41. So interpreted, it is easy to understand why the Buddha said that he was not an annihilationist. He believed in the regeneration of matter and not in the rebirth of the soul.
42. So interpreted, the Buddha's view is in consonance with science.
43. It is only in this sense that the Buddha could be said to have believed in rebirth.
44. Energy is never lost. That is what science affirms. Annihilation in the sense that after death nothing is left would be contrary to science. For it would means that energy is not constant in volume.
(3) Rebirth of whom ?
(2) Does the same dead person take a new birth ?
(3) Did the Buddha believe in this thesis ? The answer is " Most improper."
(4 ) The answer depends upon the elements of existence of the dead man meeting together and forming a new body than the possibility of the Rebirth of the same Sentient being is possible.
(5) If a new body is formed after a mixture or the different elements of the different men who are dead then there is rebirth but not the rebirth of the same sentient being.
Section II/ KARMA
(1) Is the Buddhist Doctrine of Karma same as the Brahminic Doctrine ?
1. There is no doctrine in Buddha's Dhamma which has created so much confusion as this doctrine of Karma.
The Brahminic Law of Karma -
11. The Hindu Law of Karma is based on the soul. The Buddhist is not. In fact, there is no soul in Buddhism.
12. The Brahminic law of Karma is hereditary.
13. It goes from life to life. This is because of the transmigration of soul.
14. This can not be true of Buddhist Law of Karma. This is also because there is no soul.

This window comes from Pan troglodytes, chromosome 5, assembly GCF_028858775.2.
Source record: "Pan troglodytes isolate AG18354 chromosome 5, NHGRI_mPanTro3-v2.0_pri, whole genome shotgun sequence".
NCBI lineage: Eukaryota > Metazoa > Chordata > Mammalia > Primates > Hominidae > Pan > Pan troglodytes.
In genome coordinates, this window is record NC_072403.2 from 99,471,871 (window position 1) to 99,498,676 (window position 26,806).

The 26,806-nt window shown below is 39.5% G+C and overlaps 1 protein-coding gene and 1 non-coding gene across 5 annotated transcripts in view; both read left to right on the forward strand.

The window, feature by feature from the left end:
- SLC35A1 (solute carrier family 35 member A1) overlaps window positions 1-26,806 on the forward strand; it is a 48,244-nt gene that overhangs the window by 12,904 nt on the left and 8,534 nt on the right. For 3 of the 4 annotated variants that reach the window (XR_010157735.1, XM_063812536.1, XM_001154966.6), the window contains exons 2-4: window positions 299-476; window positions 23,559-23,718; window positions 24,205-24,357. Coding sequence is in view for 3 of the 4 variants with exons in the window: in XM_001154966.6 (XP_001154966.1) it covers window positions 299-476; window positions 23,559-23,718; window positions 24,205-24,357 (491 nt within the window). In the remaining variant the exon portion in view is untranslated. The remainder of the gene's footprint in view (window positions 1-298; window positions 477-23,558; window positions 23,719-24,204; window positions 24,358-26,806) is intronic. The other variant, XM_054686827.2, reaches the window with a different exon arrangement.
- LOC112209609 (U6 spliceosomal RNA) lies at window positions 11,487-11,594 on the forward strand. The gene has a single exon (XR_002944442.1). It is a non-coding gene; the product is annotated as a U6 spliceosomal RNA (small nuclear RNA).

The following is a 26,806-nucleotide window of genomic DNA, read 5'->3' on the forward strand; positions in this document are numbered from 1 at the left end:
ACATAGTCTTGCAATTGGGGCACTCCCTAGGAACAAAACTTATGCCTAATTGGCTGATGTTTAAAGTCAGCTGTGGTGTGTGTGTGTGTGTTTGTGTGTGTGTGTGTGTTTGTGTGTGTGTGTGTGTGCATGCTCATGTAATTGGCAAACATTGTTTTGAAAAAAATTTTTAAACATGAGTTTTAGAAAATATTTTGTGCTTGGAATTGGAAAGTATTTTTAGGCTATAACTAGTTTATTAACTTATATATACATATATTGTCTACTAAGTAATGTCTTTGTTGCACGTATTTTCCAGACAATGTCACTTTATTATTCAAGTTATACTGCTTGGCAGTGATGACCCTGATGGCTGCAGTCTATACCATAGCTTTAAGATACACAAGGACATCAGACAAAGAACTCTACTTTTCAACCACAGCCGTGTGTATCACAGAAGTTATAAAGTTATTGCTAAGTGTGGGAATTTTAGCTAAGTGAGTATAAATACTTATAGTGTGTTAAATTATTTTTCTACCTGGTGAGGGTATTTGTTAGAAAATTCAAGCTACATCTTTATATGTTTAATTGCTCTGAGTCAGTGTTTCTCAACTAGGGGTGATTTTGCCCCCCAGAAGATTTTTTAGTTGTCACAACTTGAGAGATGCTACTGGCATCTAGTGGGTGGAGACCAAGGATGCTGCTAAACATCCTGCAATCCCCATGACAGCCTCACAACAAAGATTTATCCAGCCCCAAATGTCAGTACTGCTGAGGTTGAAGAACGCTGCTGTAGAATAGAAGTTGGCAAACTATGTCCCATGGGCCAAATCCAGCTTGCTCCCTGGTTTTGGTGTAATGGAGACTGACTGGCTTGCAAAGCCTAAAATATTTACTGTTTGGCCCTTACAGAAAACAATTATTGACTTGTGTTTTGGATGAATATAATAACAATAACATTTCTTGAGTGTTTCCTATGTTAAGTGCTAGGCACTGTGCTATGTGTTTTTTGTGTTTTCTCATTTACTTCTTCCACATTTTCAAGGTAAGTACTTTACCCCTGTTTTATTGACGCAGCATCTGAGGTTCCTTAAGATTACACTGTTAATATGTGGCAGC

15. The Hindu Law of Karma is based on the existence of the soul which is distinct from the body. When the body is dies the soul does not die. The soul flies away.
16. This is not true with the Buddhist Law of Karma.
17. According to Hindu Law of Karma, when a man does a karma. His act produces two-fold results. It affects the doer and secondly, it produces an impression upon his soul.
18. Each act he does produces an impress upon his soul.
19. When a man dies and when his soul escapes, the soul is full of such impressions.
20. It is these impressions which determines his birth and status in his future life.
(2) Did the Buddha believe in the past Karma having effect on Future Life ?
Buddhist Law of Karma -
1. The Law of Karma was enunciated by Lord Buddha. He was the first to say, "Reap as you sow."
2. He was so emphatic about the Law of Karma that he maintained that there could be no moral order unless there was a stern observance of the Law of karma.
3. The Buddhist Law of Karma applied only to Karma and its effect on present life.
The Law of Heredity -
19. The human birth is genetic.
23. But the Hindu doctrine differs.
24. It say that the body is genetic but the soul is not. It is implanted into the body from outside- the doctrine is unable to specify the source.
28. According to science a child inherits the characteristics of his parents.
29. In the Hindu doctrine of Karma a child inherits nothing from its parents except the body.
(3)Did the Buddha believe in past Karma having effect on Future Life ?
1. The Buddha doctrine of past Karma (Nagasena's Illustration of 'stealing mangoes' and 'tree fruits ) is thus in keeping with science.
2. He did not believe in the inheritance of past Karma.
16. The doctrine of past Karma is a purely Brahminic doctrine. Past Karma taking effect in present life is quite consistence with the Brahminic doctrine of soul, the effect of Karma on the soul. But it is quite inconsistent with the Buddhist doctrine of non-soul.
17. It has been bodily introduced into Buddhism by some one who wanted to Buddhism akin to Hinduism or who did not know what the Buddhist doctrine was.